For a good overview of Perinatal Mental Illness, the NHS website below is good and isn’t overwhelming. Maybe bookmark it on your phone:  http://www.nhs.uk/conditions/pregnancy-and-baby/pages/mental-health-problems-pregnant.aspx

The Baby Blues

Ok. So , you come home from hospital and alongside having a sore fandango, wearing a lilo in your pants to soak up your postpartum bleeding and being unable to do a poo for fear of your stitches coming apart, you also feel a little bit sad, weepy and very very tired. Doctors tend to call this initial feeling the Baby Blues.
The Association Of Postnatal Illness say that ‘after the birth of a baby about half of all mothers suffer a period of mild depression called the blues’ and Babycentre say 8 out of 10! In normal terms – this means most mums then. And most mums I know have experienced teariness, exhaustion, and feelings of being overwhelmed, but these feelings pass very quickly and usually need no medical support.

Symptoms of the Blues are :

– Emotional and upset when they have the blues and they cry for no particular reason.
– Tired and lethargic
– Anxious and Tense
– Difficulty sleeping

Why do I feel like this you wonder ? Apparently its bloody hormones. GRR to them. Your body has just produced a baby and it all goes a bit haywire and your hormones start arguing with each other and have a minor falling out. Your boobs are filling with milk and your lovely home is now filled with a crying baby and cards are arriving and you can’t wee without it burning and it’s all just tooooo much.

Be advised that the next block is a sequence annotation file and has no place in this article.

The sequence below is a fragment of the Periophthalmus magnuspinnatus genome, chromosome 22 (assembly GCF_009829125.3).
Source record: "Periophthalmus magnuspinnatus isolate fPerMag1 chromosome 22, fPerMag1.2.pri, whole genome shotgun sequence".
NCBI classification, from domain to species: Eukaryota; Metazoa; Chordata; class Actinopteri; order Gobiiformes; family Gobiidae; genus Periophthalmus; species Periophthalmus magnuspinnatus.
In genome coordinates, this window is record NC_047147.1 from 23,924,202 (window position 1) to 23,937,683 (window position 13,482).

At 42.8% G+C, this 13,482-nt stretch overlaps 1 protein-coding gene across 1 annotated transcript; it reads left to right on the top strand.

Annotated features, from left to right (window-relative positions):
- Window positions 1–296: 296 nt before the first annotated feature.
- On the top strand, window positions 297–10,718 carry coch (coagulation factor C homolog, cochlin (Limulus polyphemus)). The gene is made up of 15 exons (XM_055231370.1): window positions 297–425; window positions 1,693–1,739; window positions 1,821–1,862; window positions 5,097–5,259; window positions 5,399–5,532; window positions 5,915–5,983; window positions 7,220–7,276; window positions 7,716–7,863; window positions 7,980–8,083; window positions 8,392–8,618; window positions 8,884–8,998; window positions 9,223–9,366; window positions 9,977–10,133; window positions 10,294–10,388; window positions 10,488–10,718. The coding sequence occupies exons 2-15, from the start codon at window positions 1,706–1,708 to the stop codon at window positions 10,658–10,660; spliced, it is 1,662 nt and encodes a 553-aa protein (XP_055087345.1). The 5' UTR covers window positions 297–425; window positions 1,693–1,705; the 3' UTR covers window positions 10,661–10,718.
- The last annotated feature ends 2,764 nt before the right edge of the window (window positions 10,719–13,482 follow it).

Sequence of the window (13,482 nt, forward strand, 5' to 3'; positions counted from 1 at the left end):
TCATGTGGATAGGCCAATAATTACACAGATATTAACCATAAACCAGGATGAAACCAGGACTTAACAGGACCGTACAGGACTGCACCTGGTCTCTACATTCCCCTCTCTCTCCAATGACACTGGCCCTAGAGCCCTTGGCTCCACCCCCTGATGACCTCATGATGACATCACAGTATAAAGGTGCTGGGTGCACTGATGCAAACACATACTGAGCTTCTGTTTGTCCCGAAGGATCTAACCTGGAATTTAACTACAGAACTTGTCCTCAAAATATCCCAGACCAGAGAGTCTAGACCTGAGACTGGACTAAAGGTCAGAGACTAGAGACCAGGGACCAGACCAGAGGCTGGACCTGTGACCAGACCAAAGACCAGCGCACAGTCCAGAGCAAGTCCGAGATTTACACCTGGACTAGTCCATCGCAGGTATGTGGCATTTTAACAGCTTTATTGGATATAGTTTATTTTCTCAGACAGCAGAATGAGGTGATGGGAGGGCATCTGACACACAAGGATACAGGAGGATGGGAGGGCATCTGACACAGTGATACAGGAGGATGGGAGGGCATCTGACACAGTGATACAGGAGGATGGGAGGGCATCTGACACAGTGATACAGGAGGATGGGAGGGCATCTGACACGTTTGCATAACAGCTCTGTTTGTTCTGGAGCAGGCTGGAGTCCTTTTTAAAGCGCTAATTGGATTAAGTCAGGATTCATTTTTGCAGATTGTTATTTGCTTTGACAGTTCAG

But….this particular falling out doesn’t last and your hormones sign a peace agreement. The medical wonders say if you have the blues, these feelings may last for a few hours or, at most, for a few days and then they disappear and don’t need to be worried about. If they last longer than this though, seek medical help as it could mean something more serious is happening. Have a look at this link from the Association of Postnatal Illness for more information on the baby blues.
http://apni.org/the-baby-blues/

Antenatal/Prenatal Depression and Anxiety

As the super helpful NCT website says, antenatal depression can rear its ugly head while you are pregnant. Said baby is still in womb, giving you piles. You could have just found out you are pregnant and instead of feeling like those mums on Facebook who post a pic of their wee stained stick with the words ‘2 weeks pregnant’ while jumping up and down for joy with flowers round their head , you think jeepers, this does not make me feel spritely at all.

Or you could sail through said pregnancy, get to 7 month and suddenly get walloped in the head by the depression dodge ball which you haven’t dodged at all. It’s knocked you down and you find it hard and almost impossible to get-up.

This is a real illness. Don’t feel shame because being pregnant is tinged with sadness – antenatal depression and anxiety are becoming recognized and your GP can help. NCT have produced this simple webpage for more information.
https://www.nct.org.uk/pregnancy/antenatal-depression

Birth Trauma and PTSD

Giving birth can be traumatic but our antenatal classes con us into thinking if we master how to give birth on a bed made out of tofu and meditate ourselves into an orgasmic state, then we will simply feel like we are giving birth to a raindrop, hum the pain away and spend the next 20 years talking about how you could give birth every day. Which is beautiful.